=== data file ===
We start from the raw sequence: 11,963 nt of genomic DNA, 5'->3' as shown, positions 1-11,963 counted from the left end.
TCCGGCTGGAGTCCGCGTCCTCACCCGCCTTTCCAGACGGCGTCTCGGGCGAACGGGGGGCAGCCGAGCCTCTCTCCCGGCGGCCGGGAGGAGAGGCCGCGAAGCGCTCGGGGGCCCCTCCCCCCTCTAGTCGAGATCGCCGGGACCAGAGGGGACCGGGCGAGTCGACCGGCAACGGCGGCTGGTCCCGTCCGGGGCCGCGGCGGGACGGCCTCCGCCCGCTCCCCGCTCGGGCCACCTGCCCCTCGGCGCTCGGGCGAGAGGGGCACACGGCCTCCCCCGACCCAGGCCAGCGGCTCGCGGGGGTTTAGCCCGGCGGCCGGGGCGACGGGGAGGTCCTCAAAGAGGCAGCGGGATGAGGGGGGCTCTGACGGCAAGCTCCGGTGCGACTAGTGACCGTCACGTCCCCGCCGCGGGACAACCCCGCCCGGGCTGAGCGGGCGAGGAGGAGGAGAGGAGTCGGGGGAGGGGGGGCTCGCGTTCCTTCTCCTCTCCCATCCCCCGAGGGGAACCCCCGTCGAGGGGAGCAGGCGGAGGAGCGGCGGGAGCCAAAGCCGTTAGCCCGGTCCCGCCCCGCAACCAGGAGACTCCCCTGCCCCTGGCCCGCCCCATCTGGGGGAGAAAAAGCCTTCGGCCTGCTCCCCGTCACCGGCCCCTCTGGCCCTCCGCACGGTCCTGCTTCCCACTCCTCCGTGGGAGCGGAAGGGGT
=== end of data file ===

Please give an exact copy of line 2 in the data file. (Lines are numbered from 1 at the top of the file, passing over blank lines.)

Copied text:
TCCGGCTGGAGTCCGCGTCCTCACCCGCCTTTCCAGACGGCGTCTCGGGCGAACGGGGGGCAGCCGAGCCTCTCTCCCGGCGGCCGGGAGGAGAGGCCGCGAAGCGCTCGGGGGCCCCTCCCCCCTCTAGTCGAGATCGCCGGGACCAGAGGGGACCGGGCGAGTCGACCGGCAACGGCGGCTGGTCCCGTCCGGGGCCGCGGCGGGACGGCCTCCGCCCGCTCCCCGCTCGGGCCACCTGCCCCTCGGCGCTCGGGCGAGAGGGGCACACGGCCTCCCCCGACCCAGGCCAGCGGCTCGCGGGGGTTTAGCCCGGCGGCCGGGGCGACGGGGAGGTCCTCAAAGAGGCAGCGGGATGAGGGGGGCTCTGACGGCAAGCTCCGGTGCGACTAGTGACCGTCACGTCCCCGCCGCGGGACAACCCCGCCCGGGCTGAGCGGGCGAGGAGGAGGAGAGGAGTCGGGGGAGGGGGGGCTCGCGTTCCTTCTCCTCTCCCATCCCCCGAGGGGAACCCCCGTCGAGGGGAGCAGGCGGAGGAGCGGCGGGAGCCAAAGCCGTTAGCCCGGTCCCGCCCCGCAACCAGGAGACTCCCCTGCCCCTGGCCCGCCCCATCTGGGGGAGAAAAAGCCTTCGGCCTGCTCCCCGTCACCGGCCCCTCTGGCCCTCCGCACGGTCCTGCTTCCCACTCCTCCGTGGGAGCGGAAGGGGT